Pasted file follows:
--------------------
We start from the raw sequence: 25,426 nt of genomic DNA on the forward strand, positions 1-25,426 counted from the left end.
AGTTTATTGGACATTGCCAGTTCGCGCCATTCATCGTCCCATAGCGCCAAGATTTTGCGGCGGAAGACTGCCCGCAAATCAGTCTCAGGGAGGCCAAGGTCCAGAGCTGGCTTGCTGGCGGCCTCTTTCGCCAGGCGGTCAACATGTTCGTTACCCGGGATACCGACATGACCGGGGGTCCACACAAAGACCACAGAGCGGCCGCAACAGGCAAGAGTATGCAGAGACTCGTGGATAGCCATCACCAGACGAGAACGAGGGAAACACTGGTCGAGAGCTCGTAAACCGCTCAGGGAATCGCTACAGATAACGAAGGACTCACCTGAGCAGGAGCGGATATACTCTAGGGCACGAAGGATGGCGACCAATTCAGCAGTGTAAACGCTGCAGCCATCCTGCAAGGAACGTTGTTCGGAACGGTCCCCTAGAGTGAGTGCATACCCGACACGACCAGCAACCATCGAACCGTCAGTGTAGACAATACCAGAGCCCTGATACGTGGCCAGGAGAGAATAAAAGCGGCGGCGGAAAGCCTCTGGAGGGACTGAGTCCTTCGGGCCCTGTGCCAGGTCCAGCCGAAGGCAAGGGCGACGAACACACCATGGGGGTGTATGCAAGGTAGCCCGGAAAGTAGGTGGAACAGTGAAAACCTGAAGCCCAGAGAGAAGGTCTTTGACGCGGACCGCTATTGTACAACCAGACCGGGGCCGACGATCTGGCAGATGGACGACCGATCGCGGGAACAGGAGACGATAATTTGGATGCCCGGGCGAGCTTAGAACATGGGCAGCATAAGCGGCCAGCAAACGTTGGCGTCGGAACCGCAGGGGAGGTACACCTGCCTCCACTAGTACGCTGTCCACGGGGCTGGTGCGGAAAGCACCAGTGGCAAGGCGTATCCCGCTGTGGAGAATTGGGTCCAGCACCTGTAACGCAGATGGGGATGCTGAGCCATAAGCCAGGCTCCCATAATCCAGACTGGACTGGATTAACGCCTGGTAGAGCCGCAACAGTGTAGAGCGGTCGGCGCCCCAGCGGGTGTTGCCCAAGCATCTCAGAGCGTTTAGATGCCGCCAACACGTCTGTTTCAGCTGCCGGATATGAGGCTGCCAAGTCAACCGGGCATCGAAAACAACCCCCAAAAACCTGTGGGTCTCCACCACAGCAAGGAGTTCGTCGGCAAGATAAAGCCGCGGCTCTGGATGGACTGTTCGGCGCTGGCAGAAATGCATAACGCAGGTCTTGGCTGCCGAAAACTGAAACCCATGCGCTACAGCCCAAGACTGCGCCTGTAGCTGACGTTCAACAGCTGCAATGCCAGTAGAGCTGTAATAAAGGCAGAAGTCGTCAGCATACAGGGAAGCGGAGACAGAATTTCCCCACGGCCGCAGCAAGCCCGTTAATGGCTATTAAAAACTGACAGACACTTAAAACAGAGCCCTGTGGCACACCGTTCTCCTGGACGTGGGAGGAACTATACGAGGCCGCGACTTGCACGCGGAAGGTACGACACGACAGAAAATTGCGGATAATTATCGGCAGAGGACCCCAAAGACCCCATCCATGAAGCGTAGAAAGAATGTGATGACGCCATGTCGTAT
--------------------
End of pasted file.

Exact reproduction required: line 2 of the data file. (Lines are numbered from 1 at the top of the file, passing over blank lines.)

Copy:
AGTTTATTGGACATTGCCAGTTCGCGCCATTCATCGTCCCATAGCGCCAAGATTTTGCGGCGGAAGACTGCCCGCAAATCAGTCTCAGGGAGGCCAAGGTCCAGAGCTGGCTTGCTGGCGGCCTCTTTCGCCAGGCGGTCAACATGTTCGTTACCCGGGATACCGACATGACCGGGGGTCCACACAAAGACCACAGAGCGGCCGCAACAGGCAAGAGTATGCAGAGACTCGTGGATAGCCATCACCAGACGAGAACGAGGGAAACACTGGTCGAGAGCTCGTAAACCGCTCAGGGAATCGCTACAGATAACGAAGGACTCACCTGAGCAGGAGCGGATATACTCTAGGGCACGAAGGATGGCGACCAATTCAGCAGTGTAAACGCTGCAGCCATCCTGCAAGGAACGTTGTTCGGAACGGTCCCCTAGAGTGAGTGCATACCCGACACGACCAGCAACCATCGAACCGTCAGTGTAGACAATACCAGAGCCCTGATACGTGGCCAGGAGAGAATAAAAGCGGCGGCGGAAAGCCTCTGGAGGGACTGAGTCCTTCGGGCCCTGTGCCAGGTCCAGCCGAAGGCAAGGGCGACGAACACACCATGGGGGTGTATGCAAGGTAGCCCGGAAAGTAGGTGGAACAGTGAAAACCTGAAGCCCAGAGAGAAGGTCTTTGACGCGGACCGCTATTGTACAACCAGACCGGGGCCGACGATCTGGCAGATGGACGACCGATCGCGGGAACAGGAGACGATAATTTGGATGCCCGGGCGAGCTTAGAACATGGGCAGCATAAGCGGCCAGCAAACGTTGGCGTCGGAACCGCAGGGGAGGTACACCTGCCTCCACTAGTACGCTGTCCACGGGGCTGGTGCGGAAAGCACCAGTGGCAAGGCGTATCCCGCTGTGGAGAATTGGGTCCAGCACCTGTAACGCAGATGGGGATGCTGAGCCATAAGCCAGGCTCCCATAATCCAGACTGGACTGGATTAACGCCTGGTAGAGCCGCAACAGTGTAGAGCGGTCGGCGCCCCAGCGGGTGTTGCCCAAGCATCTCAGAGCGTTTAGATGCCGCCAACACGTCTGTTTCAGCTGCCGGATATGAGGCTGCCAAGTCAACCGGGCATCGAAAACAACCCCCAAAAACCTGTGGGTCTCCACCACAGCAAGGAGTTCGTCGGCAAGATAAAGCCGCGGCTCTGGATGGACTGTTCGGCGCTGGCAGAAATGCATAACGCAGGTCTTGGCTGCCGAAAACTGAAACCCATGCGCTACAGCCCAAGACTGCGCCTGTAGCTGACGTTCAACAGCTGCAATGCCAGTAGAGCTGTAATAAAGGCAGAAGTCGTCAGCATACAGGGAAGCGGAGACAGAATTTCCCCACGGCCGCAGCAAGCCCGTTAATGGCTATTAAAAACTGACAGACACTTAAAACAGAGCCCTGTGGCACACCGTTCTCCTGGACGTGGGAGGAACTATACGAGGCCGCGACTTGCACGCGGAAGGTACGACACGACAGAAAATTGCGGATAATTATCGGCAGAGGACCCCAAAGACCCCATCCATGAAGCGTAGAAAGAATGTGATGACGCCATGTCGTAT